Skip to main content
Mayu Oya
More Than I Imagined Seniors reflect on accomplishments and look ahead

​Mayu Oya

Graduation year: 2016

Majors: Pre-medicine, biology, neuroscience

Minor: Biochemistry

Activities: Fencing Club, UNYK Multicultural Dance Troupe, Tri-Beta Gamma Sigma, Mortar Board National Senior Honor Society

Post-grad plans: I will be going to the University of Colorado Anschutz Medical Campus for a master's of science in modern human anatomy, and then hopefully going to medical school to become a surgeon.

Why Augustana?

I chose Augustana because of the small class sizes and the close connection to professors. I thought that with such a great connection to faculty, I would be able to get advice from them about my classes and my future. The excellent biology program, including the unique cadaver dissection course, also drew me to attend Augustana. The idea of attending a liberal arts school was another reason why I chose Augustana. Through this liberal arts education, I was able to get experience not only in my field of biology but also in women and gender studies, theater, sociology and more!

Are you where you thought you'd be four years ago?

Not at all. I knew I was interested in medicine and surgery, but I never thought I would be interested in anatomy. After taking the cadaver dissection course, I learned that my way of learning was more visual and kinesthetic, and the dissection definitely helped me to get the 3D aspect of the human body. In addition, I never thought I would be working in the Reading/Writing Center and getting the amazing experience of teaching and helping students. From this RWC tutoring experience, I became more interested in teaching, and hopefully in the distant future, I will be able to teach medical students.

Who helped you?

I have to thank my advisors for helping me find a different route to get into medical school. I would have never thought of doing a master's program if it hadn't been for them. Virginia Johnson, Lucas Street and Jake Romaniello from the RWC also gave me amazing advice not only about writing, reading and study skills, but also about my classes and my future. Without them, I wouldn't have been able to choose my career path and my interests.

A peak experience?

The cadaver dissection course at Augustana was one of the most important experiences for me because this is where I found my interest in anatomy. The dissection experience was something I will never forget. I learned not only about the muscles, bones, nerves and arteries, but also about the importance of these donors and their families.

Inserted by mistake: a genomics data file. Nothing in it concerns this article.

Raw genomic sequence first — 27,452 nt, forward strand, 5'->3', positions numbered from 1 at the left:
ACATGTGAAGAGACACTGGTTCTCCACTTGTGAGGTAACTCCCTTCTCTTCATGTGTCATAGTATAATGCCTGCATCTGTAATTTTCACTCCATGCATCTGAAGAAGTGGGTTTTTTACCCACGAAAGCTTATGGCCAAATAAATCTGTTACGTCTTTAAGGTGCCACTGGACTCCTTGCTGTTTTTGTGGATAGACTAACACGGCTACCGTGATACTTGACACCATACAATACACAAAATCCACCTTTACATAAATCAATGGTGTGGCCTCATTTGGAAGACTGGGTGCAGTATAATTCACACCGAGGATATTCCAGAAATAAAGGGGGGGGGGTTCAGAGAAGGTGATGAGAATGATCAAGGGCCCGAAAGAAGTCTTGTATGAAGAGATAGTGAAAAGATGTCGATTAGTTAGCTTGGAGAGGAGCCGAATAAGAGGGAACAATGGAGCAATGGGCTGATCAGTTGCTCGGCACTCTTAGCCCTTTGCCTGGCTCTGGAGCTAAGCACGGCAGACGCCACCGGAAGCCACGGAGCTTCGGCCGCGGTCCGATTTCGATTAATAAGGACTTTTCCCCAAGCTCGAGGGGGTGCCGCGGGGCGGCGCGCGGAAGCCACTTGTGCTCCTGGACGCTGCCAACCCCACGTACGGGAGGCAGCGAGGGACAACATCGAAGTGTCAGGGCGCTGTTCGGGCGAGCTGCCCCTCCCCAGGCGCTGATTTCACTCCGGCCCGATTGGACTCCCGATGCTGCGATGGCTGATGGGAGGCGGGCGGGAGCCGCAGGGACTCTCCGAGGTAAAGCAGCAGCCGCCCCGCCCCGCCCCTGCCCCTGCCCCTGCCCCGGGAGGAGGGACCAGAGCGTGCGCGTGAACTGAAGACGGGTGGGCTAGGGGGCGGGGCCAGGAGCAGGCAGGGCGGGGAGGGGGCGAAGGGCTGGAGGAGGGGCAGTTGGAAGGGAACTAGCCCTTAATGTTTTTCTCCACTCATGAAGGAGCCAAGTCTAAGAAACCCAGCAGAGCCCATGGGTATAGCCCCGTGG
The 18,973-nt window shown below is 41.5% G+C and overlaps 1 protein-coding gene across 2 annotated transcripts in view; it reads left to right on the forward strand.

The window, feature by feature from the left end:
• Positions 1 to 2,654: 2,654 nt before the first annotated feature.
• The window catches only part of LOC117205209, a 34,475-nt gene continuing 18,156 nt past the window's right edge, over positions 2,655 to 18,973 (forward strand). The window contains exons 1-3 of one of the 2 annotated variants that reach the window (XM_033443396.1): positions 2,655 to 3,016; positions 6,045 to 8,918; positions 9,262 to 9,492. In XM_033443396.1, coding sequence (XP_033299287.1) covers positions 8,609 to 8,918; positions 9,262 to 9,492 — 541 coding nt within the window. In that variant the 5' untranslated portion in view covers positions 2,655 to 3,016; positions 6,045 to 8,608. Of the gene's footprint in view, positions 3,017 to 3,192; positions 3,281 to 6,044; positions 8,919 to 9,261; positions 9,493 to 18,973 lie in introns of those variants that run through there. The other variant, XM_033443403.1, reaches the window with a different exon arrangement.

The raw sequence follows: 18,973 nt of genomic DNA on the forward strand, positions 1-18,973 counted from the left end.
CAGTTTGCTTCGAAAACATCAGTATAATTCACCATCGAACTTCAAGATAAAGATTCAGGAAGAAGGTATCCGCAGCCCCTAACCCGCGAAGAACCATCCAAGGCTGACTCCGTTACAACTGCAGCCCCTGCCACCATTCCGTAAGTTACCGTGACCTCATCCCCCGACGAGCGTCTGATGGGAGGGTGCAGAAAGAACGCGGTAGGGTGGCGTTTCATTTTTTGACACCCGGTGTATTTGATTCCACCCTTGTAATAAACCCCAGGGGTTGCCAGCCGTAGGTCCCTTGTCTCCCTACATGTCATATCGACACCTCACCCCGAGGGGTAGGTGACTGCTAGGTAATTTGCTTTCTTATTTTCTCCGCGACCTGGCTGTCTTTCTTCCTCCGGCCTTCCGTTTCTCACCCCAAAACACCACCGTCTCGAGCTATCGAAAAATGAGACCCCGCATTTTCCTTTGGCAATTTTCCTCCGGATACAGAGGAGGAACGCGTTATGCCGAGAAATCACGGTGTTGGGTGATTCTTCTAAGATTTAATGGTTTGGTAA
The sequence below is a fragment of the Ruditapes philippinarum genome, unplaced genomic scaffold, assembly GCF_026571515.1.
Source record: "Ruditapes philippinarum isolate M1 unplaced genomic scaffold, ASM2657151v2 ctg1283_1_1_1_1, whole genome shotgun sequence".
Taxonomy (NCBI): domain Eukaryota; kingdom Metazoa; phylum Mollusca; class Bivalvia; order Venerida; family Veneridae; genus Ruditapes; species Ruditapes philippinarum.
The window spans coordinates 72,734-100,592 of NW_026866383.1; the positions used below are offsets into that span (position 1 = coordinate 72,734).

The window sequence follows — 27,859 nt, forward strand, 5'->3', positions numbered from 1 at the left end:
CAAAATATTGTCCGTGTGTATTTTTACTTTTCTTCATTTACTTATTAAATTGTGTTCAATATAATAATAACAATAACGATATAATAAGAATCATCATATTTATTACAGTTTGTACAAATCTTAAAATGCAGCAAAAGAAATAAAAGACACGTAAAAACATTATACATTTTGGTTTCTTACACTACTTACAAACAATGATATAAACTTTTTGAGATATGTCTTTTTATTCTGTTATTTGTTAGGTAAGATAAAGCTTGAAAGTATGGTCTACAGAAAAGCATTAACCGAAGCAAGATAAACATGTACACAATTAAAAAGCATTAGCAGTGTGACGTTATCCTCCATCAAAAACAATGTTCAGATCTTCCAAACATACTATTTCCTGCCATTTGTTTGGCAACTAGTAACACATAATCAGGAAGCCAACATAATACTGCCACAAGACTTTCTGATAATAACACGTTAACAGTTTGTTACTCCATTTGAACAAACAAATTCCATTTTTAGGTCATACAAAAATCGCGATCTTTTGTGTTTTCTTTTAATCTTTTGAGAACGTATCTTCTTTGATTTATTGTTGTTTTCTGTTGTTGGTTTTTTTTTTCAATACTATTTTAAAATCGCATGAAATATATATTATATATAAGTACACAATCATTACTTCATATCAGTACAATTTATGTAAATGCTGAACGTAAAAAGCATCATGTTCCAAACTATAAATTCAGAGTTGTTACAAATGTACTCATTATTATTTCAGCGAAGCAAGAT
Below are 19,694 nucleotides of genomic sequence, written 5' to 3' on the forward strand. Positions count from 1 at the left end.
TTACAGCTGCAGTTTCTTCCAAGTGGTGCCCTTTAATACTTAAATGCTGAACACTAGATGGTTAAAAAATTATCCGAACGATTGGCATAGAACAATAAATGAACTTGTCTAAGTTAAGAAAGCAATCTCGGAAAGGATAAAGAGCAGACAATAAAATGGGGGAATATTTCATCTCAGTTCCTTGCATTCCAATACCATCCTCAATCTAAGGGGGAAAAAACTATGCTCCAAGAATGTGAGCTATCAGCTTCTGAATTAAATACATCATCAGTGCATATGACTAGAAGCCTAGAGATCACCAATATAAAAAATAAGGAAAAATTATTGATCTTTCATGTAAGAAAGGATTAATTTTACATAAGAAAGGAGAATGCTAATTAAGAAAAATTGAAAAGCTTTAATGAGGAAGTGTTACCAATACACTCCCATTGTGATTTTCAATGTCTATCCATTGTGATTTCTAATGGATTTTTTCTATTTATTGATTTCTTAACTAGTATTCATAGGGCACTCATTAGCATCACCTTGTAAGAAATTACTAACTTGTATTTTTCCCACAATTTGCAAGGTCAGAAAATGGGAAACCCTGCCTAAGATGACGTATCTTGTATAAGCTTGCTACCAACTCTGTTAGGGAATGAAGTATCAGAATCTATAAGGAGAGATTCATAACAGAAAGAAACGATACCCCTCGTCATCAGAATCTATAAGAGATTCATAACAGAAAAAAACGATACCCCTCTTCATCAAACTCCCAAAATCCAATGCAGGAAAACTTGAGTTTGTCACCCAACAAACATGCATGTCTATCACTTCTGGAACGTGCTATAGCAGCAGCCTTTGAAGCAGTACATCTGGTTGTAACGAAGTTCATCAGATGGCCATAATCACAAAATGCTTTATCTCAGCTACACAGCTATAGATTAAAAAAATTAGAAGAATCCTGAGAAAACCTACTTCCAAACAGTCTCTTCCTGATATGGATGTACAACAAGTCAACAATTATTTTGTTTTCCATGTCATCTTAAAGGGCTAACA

What did you learn about yourself in these past four years that surprised you?

I learned that I am very interested and fascinated by research and lab work. I got the opportunity to participate in neuroscience research with Dr. Stough, dealing with memory and learning in young chickens. I was able to integrate knowledge from my neuroscience and biology courses to help out during this research process. In the end, I presented a poster with my peers at the Midbrains Conference in Minnesota and at Augustana's Celebration of Learning.

What will you miss the most?

I will miss the close family aspect of Augustana, whether it is from faculty or classmates. There are also so many places to study or hang out with friends on campus. I will definitely miss the beautiful campus!

Advice for the Class of 2020?

Don’t be afraid to try new things! Go out and explore your interests. I started fencing because it is such a unique sport and something that I had never done before, and now, I am actively involved in a sport that I love and have made great friends.

“For a course project, Mayu presented our tutor pedagogy class with three origami flowers she had made: precisely folded, creatively designed, colorfully balanced. This bouquet becomes my metaphor for Mayu. She works meticulously, whether on courses or in tutoring. While tutoring, she maintains appropriate decorum, but invents playful, therefore engaging examples for her students. Her life balances gracefully among seemingly disparate activities: pre-med studies and fencing; academic tutoring and ballet. These traits make her a valuable tutor in our Reading/Writing Center.”

— Virginia Johnson, faculty tutor, Reading/Writing Center